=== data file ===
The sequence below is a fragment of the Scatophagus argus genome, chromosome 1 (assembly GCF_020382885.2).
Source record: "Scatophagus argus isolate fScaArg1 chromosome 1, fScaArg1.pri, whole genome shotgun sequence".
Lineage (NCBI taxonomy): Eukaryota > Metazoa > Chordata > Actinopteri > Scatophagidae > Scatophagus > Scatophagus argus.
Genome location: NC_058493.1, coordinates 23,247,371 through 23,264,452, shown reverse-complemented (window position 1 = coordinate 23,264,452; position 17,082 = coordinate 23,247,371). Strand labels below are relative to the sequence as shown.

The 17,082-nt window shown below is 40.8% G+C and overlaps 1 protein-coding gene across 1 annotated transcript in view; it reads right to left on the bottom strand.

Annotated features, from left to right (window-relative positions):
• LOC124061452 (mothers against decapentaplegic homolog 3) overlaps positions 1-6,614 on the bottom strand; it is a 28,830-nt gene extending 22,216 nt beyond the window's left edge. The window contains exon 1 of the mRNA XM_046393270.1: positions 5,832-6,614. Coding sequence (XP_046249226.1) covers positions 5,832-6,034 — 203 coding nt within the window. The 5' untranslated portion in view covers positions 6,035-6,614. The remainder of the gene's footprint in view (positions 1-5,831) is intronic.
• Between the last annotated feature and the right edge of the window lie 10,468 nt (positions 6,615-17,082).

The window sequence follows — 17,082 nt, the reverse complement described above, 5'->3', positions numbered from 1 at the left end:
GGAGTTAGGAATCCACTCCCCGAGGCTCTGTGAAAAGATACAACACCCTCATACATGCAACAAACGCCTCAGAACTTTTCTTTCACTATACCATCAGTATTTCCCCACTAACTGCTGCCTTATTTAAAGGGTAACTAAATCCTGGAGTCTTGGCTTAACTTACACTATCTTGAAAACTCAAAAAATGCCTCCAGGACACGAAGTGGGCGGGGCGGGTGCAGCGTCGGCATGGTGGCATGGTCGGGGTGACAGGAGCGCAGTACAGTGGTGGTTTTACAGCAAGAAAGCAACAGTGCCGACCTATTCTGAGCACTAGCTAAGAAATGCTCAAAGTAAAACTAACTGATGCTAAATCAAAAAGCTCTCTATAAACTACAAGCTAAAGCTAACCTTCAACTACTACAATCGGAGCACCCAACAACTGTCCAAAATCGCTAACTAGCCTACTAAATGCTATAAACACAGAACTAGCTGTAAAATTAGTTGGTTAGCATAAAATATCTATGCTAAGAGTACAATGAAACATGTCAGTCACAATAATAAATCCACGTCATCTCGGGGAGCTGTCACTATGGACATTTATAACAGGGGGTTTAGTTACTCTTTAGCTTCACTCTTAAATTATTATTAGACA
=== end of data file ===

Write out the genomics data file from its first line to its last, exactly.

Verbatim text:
The sequence below is a fragment of the Scatophagus argus genome, chromosome 1 (assembly GCF_020382885.2).
Source record: "Scatophagus argus isolate fScaArg1 chromosome 1, fScaArg1.pri, whole genome shotgun sequence".
Lineage (NCBI taxonomy): Eukaryota > Metazoa > Chordata > Actinopteri > Scatophagidae > Scatophagus > Scatophagus argus.
Genome location: NC_058493.1, coordinates 23,247,371 through 23,264,452, shown reverse-complemented (window position 1 = coordinate 23,264,452; position 17,082 = coordinate 23,247,371). Strand labels below are relative to the sequence as shown.

The 17,082-nt window shown below is 40.8% G+C and overlaps 1 protein-coding gene across 1 annotated transcript in view; it reads right to left on the bottom strand.

Annotated features, from left to right (window-relative positions):
• LOC124061452 (mothers against decapentaplegic homolog 3) overlaps positions 1-6,614 on the bottom strand; it is a 28,830-nt gene extending 22,216 nt beyond the window's left edge. The window contains exon 1 of the mRNA XM_046393270.1: positions 5,832-6,614. Coding sequence (XP_046249226.1) covers positions 5,832-6,034 — 203 coding nt within the window. The 5' untranslated portion in view covers positions 6,035-6,614. The remainder of the gene's footprint in view (positions 1-5,831) is intronic.
• Between the last annotated feature and the right edge of the window lie 10,468 nt (positions 6,615-17,082).

The window sequence follows — 17,082 nt, the reverse complement described above, 5'->3', positions numbered from 1 at the left end:
GGAGTTAGGAATCCACTCCCCGAGGCTCTGTGAAAAGATACAACACCCTCATACATGCAACAAACGCCTCAGAACTTTTCTTTCACTATACCATCAGTATTTCCCCACTAACTGCTGCCTTATTTAAAGGGTAACTAAATCCTGGAGTCTTGGCTTAACTTACACTATCTTGAAAACTCAAAAAATGCCTCCAGGACACGAAGTGGGCGGGGCGGGTGCAGCGTCGGCATGGTGGCATGGTCGGGGTGACAGGAGCGCAGTACAGTGGTGGTTTTACAGCAAGAAAGCAACAGTGCCGACCTATTCTGAGCACTAGCTAAGAAATGCTCAAAGTAAAACTAACTGATGCTAAATCAAAAAGCTCTCTATAAACTACAAGCTAAAGCTAACCTTCAACTACTACAATCGGAGCACCCAACAACTGTCCAAAATCGCTAACTAGCCTACTAAATGCTATAAACACAGAACTAGCTGTAAAATTAGTTGGTTAGCATAAAATATCTATGCTAAGAGTACAATGAAACATGTCAGTCACAATAATAAATCCACGTCATCTCGGGGAGCTGTCACTATGGACATTTATAACAGGGGGTTTAGTTACTCTTTAGCTTCACTCTTAAATTATTATTAGACA